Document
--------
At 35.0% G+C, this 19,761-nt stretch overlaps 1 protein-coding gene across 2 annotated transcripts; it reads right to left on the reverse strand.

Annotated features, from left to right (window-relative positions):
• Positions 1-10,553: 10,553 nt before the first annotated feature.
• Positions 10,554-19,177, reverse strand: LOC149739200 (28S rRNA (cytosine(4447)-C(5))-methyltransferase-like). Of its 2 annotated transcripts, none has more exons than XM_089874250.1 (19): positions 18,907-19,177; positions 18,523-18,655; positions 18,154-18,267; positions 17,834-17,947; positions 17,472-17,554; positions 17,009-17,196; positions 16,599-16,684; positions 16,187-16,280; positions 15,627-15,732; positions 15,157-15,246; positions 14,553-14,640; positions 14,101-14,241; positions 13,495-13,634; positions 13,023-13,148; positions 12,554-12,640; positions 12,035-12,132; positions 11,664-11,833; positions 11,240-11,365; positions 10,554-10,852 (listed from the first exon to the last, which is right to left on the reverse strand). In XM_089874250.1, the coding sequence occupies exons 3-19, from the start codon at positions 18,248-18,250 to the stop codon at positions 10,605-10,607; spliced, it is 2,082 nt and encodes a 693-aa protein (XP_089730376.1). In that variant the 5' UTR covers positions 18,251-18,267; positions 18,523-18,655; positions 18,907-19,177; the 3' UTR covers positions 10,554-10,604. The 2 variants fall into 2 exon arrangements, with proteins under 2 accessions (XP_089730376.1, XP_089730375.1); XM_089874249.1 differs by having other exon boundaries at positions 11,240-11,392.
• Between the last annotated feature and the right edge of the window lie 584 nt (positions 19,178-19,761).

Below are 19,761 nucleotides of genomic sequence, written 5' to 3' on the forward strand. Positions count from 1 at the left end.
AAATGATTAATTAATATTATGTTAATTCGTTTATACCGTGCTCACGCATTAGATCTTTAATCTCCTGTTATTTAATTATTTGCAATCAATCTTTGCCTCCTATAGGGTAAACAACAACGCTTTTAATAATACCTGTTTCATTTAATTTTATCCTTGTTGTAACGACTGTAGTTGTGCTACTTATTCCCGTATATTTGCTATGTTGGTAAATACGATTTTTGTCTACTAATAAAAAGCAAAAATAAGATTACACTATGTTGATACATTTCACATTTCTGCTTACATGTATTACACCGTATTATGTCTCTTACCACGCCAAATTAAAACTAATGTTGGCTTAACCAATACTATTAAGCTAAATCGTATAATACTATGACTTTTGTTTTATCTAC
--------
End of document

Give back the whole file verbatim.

At 35.0% G+C, this 19,761-nt stretch overlaps 1 protein-coding gene across 2 annotated transcripts; it reads right to left on the reverse strand.

Annotated features, from left to right (window-relative positions):
• Positions 1-10,553: 10,553 nt before the first annotated feature.
• Positions 10,554-19,177, reverse strand: LOC149739200 (28S rRNA (cytosine(4447)-C(5))-methyltransferase-like). Of its 2 annotated transcripts, none has more exons than XM_089874250.1 (19): positions 18,907-19,177; positions 18,523-18,655; positions 18,154-18,267; positions 17,834-17,947; positions 17,472-17,554; positions 17,009-17,196; positions 16,599-16,684; positions 16,187-16,280; positions 15,627-15,732; positions 15,157-15,246; positions 14,553-14,640; positions 14,101-14,241; positions 13,495-13,634; positions 13,023-13,148; positions 12,554-12,640; positions 12,035-12,132; positions 11,664-11,833; positions 11,240-11,365; positions 10,554-10,852 (listed from the first exon to the last, which is right to left on the reverse strand). In XM_089874250.1, the coding sequence occupies exons 3-19, from the start codon at positions 18,248-18,250 to the stop codon at positions 10,605-10,607; spliced, it is 2,082 nt and encodes a 693-aa protein (XP_089730376.1). In that variant the 5' UTR covers positions 18,251-18,267; positions 18,523-18,655; positions 18,907-19,177; the 3' UTR covers positions 10,554-10,604. The 2 variants fall into 2 exon arrangements, with proteins under 2 accessions (XP_089730376.1, XP_089730375.1); XM_089874249.1 differs by having other exon boundaries at positions 11,240-11,392.
• Between the last annotated feature and the right edge of the window lie 584 nt (positions 19,178-19,761).

Below are 19,761 nucleotides of genomic sequence, written 5' to 3' on the forward strand. Positions count from 1 at the left end.
AAATGATTAATTAATATTATGTTAATTCGTTTATACCGTGCTCACGCATTAGATCTTTAATCTCCTGTTATTTAATTATTTGCAATCAATCTTTGCCTCCTATAGGGTAAACAACAACGCTTTTAATAATACCTGTTTCATTTAATTTTATCCTTGTTGTAACGACTGTAGTTGTGCTACTTATTCCCGTATATTTGCTATGTTGGTAAATACGATTTTTGTCTACTAATAAAAAGCAAAAATAAGATTACACTATGTTGATACATTTCACATTTCTGCTTACATGTATTACACCGTATTATGTCTCTTACCACGCCAAATTAAAACTAATGTTGGCTTAACCAATACTATTAAGCTAAATCGTATAATACTATGACTTTTGTTTTATCTAC